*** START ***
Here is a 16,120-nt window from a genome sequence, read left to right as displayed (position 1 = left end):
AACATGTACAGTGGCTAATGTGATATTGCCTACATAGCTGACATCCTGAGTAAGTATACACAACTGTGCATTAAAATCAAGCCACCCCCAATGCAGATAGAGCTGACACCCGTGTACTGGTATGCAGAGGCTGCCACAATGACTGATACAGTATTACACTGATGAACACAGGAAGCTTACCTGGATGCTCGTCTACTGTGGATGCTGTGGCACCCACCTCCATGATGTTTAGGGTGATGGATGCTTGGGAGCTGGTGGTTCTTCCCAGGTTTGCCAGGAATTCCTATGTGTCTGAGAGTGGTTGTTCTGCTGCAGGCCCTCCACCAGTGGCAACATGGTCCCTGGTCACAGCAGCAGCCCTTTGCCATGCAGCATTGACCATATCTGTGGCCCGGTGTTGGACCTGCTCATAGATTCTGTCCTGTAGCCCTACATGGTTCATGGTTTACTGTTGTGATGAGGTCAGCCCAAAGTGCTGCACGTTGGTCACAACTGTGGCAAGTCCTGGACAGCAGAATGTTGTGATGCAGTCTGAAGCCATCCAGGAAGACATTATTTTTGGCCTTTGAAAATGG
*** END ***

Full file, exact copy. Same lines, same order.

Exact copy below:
Here is a 16,120-nt window from a genome sequence, read left to right as displayed (position 1 = left end):
AACATGTACAGTGGCTAATGTGATATTGCCTACATAGCTGACATCCTGAGTAAGTATACACAACTGTGCATTAAAATCAAGCCACCCCCAATGCAGATAGAGCTGACACCCGTGTACTGGTATGCAGAGGCTGCCACAATGACTGATACAGTATTACACTGATGAACACAGGAAGCTTACCTGGATGCTCGTCTACTGTGGATGCTGTGGCACCCACCTCCATGATGTTTAGGGTGATGGATGCTTGGGAGCTGGTGGTTCTTCCCAGGTTTGCCAGGAATTCCTATGTGTCTGAGAGTGGTTGTTCTGCTGCAGGCCCTCCACCAGTGGCAACATGGTCCCTGGTCACAGCAGCAGCCCTTTGCCATGCAGCATTGACCATATCTGTGGCCCGGTGTTGGACCTGCTCATAGATTCTGTCCTGTAGCCCTACATGGTTCATGGTTTACTGTTGTGATGAGGTCAGCCCAAAGTGCTGCACGTTGGTCACAACTGTGGCAAGTCCTGGACAGCAGAATGTTGTGATGCAGTCTGAAGCCATCCAGGAAGACATTATTTTTGGCCTTTGAAAATGG